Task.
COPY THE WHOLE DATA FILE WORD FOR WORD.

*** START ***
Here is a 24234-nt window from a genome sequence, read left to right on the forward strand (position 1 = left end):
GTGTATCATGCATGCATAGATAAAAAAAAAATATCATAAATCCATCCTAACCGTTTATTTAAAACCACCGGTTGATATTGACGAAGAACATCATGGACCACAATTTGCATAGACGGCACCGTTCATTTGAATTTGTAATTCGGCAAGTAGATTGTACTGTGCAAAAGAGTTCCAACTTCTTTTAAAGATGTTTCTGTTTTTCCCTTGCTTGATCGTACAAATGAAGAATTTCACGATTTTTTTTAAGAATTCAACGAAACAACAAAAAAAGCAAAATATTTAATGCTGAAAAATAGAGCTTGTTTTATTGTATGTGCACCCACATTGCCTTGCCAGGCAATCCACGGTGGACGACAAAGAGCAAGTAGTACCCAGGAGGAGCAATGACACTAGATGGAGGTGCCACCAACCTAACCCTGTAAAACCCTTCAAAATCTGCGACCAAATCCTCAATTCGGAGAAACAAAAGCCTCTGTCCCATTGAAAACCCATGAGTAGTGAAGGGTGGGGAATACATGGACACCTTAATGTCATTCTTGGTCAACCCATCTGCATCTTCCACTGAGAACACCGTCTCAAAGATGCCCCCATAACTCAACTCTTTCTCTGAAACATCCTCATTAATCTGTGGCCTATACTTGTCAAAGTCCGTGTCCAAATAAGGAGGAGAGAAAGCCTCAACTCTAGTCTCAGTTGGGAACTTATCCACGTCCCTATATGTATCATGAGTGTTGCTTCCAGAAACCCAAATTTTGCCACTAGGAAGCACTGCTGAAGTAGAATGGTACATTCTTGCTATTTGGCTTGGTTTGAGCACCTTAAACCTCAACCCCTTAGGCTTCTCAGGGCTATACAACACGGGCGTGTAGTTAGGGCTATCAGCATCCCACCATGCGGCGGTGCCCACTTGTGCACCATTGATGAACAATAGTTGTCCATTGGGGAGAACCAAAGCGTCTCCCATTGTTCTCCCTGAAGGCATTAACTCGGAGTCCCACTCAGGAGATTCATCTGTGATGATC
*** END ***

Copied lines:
Here is a 24234-nt window from a genome sequence, read left to right on the forward strand (position 1 = left end):
GTGTATCATGCATGCATAGATAAAAAAAAAATATCATAAATCCATCCTAACCGTTTATTTAAAACCACCGGTTGATATTGACGAAGAACATCATGGACCACAATTTGCATAGACGGCACCGTTCATTTGAATTTGTAATTCGGCAAGTAGATTGTACTGTGCAAAAGAGTTCCAACTTCTTTTAAAGATGTTTCTGTTTTTCCCTTGCTTGATCGTACAAATGAAGAATTTCACGATTTTTTTTAAGAATTCAACGAAACAACAAAAAAAGCAAAATATTTAATGCTGAAAAATAGAGCTTGTTTTATTGTATGTGCACCCACATTGCCTTGCCAGGCAATCCACGGTGGACGACAAAGAGCAAGTAGTACCCAGGAGGAGCAATGACACTAGATGGAGGTGCCACCAACCTAACCCTGTAAAACCCTTCAAAATCTGCGACCAAATCCTCAATTCGGAGAAACAAAAGCCTCTGTCCCATTGAAAACCCATGAGTAGTGAAGGGTGGGGAATACATGGACACCTTAATGTCATTCTTGGTCAACCCATCTGCATCTTCCACTGAGAACACCGTCTCAAAGATGCCCCCATAACTCAACTCTTTCTCTGAAACATCCTCATTAATCTGTGGCCTATACTTGTCAAAGTCCGTGTCCAAATAAGGAGGAGAGAAAGCCTCAACTCTAGTCTCAGTTGGGAACTTATCCACGTCCCTATATGTATCATGAGTGTTGCTTCCAGAAACCCAAATTTTGCCACTAGGAAGCACTGCTGAAGTAGAATGGTACATTCTTGCTATTTGGCTTGGTTTGAGCACCTTAAACCTCAACCCCTTAGGCTTCTCAGGGCTATACAACACGGGCGTGTAGTTAGGGCTATCAGCATCCCACCATGCGGCGGTGCCCACTTGTGCACCATTGATGAACAATAGTTGTCCATTGGGGAGAACCAAAGCGTCTCCCATTGTTCTCCCTGAAGGCATTAACTCGGAGTCCCACTCAGGAGATTCATCTGTGATGATC